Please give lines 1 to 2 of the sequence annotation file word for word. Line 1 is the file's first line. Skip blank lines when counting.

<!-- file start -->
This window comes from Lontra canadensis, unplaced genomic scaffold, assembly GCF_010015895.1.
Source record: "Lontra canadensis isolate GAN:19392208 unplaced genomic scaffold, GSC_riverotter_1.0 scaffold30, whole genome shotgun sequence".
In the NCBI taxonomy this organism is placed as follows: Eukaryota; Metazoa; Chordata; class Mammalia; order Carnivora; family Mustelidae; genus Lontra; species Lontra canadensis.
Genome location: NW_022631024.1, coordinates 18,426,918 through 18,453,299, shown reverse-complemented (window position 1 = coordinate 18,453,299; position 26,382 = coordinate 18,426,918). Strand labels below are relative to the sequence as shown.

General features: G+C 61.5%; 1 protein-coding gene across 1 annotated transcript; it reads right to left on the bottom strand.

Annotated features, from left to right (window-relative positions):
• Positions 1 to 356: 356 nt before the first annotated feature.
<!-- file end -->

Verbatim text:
This window comes from Lontra canadensis, unplaced genomic scaffold, assembly GCF_010015895.1.
Source record: "Lontra canadensis isolate GAN:19392208 unplaced genomic scaffold, GSC_riverotter_1.0 scaffold30, whole genome shotgun sequence".